Steve Hodge came in for the suspended Ray Wilkins after the Portugal game in 86 as I remember. Wilkins (who was at Milan at the time) tells the story that he got sent off for the only time in his career by throwing the ball at the ref deliberately because he didn’t want to hurt his reputation in Italy by playing badly in the thin air of Mexico and was actually doing the team a favour (he’s also said that he did it because he wanted a holiday after a long season).

I guess professionall footballers are the masters at getting their excuses in, so perhaps he is the prototype for Mandleson.

Will Mandy start playing dirty and abusing the referee (media)? You betcha. Will the change in dynamic also shift the momentum in the polls? That remains to be seen.

Ah yes – Mandy and Myners.

A man who lied on his mortgage application teamed up with a director of the hedge fund with the largest short position in B&B.

Perfect. I predict public dancing in the streets.

Energy and climate change?

At least Hutton seemed to understand that we are running at the limits of energy capacity and that unless we get building PDQ there’ll be a big problem.

But of course this reshuffle has NOTHING to do with the better running of government, has it?

And already we have this:

http://timesonline.typepad.com/comment/2008/10/why-i-am-sure-t.html

He just can’t help lying, can he?

It will end in tears, but how wonderful it will be to watch!

Hmm. In a trustworthiness match between Mandelson and Finkelstein, I’d trust either to the extent to which I can throw them across the Bristol Channel. Which is, regrettably, not very far.

Maybe, but then Gordon “moral compass” Brown is making only one of them a minister of the crown and peer of the realm.

Anonymous shafting of anyone who gets in the way will now be done competently.

Should be interesting.

My biggest concern is that the control freakery tendency may have been strengthened even more.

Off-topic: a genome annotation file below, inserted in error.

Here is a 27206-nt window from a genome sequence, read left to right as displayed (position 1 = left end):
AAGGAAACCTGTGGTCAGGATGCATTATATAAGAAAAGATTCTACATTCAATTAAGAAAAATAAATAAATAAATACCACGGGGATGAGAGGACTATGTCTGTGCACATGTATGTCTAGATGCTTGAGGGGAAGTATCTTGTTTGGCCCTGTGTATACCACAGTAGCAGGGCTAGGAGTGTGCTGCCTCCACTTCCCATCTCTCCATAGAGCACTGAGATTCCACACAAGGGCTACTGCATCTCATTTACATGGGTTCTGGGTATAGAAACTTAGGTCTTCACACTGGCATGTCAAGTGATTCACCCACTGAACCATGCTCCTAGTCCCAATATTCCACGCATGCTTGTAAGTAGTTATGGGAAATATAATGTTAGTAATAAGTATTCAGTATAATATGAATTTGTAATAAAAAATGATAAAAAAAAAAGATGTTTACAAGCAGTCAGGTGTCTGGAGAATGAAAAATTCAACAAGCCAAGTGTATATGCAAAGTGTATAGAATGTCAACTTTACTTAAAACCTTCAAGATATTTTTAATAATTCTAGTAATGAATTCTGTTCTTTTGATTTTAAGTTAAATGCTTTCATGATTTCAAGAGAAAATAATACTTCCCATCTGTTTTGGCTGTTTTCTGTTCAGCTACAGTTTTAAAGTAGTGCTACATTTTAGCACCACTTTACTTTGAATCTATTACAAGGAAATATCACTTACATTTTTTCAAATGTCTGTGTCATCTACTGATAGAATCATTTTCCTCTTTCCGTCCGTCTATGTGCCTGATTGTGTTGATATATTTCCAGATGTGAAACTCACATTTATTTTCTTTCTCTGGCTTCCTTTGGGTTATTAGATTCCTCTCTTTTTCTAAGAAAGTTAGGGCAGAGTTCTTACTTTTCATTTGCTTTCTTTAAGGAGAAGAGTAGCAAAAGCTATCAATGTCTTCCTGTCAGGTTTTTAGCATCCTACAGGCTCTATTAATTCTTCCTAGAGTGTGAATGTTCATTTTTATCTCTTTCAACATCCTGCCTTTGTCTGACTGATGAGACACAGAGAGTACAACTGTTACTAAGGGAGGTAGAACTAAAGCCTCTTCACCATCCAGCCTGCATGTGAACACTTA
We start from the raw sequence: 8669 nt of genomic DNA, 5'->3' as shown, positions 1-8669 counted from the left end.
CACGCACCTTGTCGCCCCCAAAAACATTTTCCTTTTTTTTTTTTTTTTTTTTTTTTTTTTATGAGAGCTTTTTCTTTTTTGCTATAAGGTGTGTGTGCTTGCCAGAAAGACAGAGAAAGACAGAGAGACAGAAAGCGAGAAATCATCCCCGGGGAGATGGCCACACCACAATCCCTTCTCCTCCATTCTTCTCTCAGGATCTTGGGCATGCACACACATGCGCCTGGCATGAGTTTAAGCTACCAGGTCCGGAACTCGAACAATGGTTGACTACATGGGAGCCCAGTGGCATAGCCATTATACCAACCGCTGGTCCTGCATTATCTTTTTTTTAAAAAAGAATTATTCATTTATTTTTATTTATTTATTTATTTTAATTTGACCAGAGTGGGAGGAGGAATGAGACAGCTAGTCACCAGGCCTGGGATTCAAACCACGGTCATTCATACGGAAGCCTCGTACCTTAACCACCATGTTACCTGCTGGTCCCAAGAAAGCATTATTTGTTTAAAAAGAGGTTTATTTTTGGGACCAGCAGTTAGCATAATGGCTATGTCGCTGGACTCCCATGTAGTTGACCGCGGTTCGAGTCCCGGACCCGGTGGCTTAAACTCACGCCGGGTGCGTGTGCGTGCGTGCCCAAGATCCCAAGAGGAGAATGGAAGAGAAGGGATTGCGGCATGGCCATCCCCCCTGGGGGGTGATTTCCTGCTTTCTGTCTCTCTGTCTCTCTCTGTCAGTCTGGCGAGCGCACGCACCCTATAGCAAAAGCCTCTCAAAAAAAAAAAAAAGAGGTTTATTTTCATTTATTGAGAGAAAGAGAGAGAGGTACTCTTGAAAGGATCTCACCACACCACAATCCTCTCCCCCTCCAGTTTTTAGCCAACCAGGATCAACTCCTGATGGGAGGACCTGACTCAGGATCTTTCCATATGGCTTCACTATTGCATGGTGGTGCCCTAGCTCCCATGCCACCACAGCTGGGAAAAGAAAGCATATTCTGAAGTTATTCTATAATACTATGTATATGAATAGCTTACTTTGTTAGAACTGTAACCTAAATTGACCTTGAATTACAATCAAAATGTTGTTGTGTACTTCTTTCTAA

Matt

Mandleson may not be well liked but he is not afraid of difficult and unpopular work at a time when there is plenty of both to be done.

The failure of vision is at housing.

The economy is on the edge of the abyss and housing is absolutely central to the problem. Yet Housing still doesn’t get a proper cabinet member – just a “safe pair of hands”.

And what a safe pair of hands. Margaret Beckett fouled up the transition to single farm payments so badly that the EU levied fines that ran to the hundreds of millions of pounds. She then got promoted just in time to mishandle the Israeli invasion of Lebanon that did so much to entrench Hizbollah.

What will she do for an encore?

13. dreamingspire

George V: “Margaret Beckett fouled up the transition to single farm payments so badly that the EU levied fines that ran to the hundreds of millions of pounds.”
You need to ask why Defra fouled it up before you ask whether Margaret Beckett could have stopped them. Similarly ask why DfT cocks up so much (particularly rail strategy recently) before asking whether Ruth Kelly and Tom Harris could have stopped them. Sorting out govt depts needs action from the top to broker a deal with the Civil Service, and putting in Ministers tasked with keeping the lid on things just makes them worse. Brown is showing that those who say he can only concentrate on one thing at a time are right.

14. Mike Killingworth

[13] Brown is showing that those who say he can only concentrate on one thing at a time are right – may well be so, and if it is, then – according to the Barack Obama theory of leadership – he’s been overpromoted.

dreamingspire, I agree whole-heartedly but tradition has it that in this country we blame ministers not civil servants. The civil serants do the work, ministers simply set the agenda and make sure their departments do not screw up. Beckett’s last two jobs suggest that she is no good at either.

This is a disastrous reshuffle but it is hard to see that Gordon had many alternatives given the absence of any coherent ideological (rather than personal) challenge from within thbe party.